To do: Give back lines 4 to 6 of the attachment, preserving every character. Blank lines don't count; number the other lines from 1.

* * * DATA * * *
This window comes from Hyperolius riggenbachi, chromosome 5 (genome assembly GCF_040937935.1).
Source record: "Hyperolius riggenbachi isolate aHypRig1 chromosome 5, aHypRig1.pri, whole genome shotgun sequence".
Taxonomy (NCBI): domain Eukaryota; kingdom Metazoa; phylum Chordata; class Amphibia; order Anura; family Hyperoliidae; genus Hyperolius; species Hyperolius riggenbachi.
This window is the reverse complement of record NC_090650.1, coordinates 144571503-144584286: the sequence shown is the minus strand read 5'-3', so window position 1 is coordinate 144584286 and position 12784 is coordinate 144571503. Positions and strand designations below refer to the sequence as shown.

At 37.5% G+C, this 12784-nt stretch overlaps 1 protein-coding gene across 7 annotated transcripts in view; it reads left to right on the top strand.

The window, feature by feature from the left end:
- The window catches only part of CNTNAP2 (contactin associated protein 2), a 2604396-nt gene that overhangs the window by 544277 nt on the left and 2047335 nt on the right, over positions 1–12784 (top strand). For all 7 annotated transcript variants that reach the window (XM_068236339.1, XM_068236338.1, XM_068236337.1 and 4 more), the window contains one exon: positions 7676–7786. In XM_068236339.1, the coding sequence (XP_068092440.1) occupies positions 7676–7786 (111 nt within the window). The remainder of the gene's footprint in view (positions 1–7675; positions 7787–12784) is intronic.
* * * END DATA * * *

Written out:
This window is the reverse complement of record NC_090650.1, coordinates 144571503-144584286: the sequence shown is the minus strand read 5'-3', so window position 1 is coordinate 144584286 and position 12784 is coordinate 144571503. Positions and strand designations below refer to the sequence as shown.

At 37.5% G+C, this 12784-nt stretch overlaps 1 protein-coding gene across 7 annotated transcripts in view; it reads left to right on the top strand.

The window, feature by feature from the left end: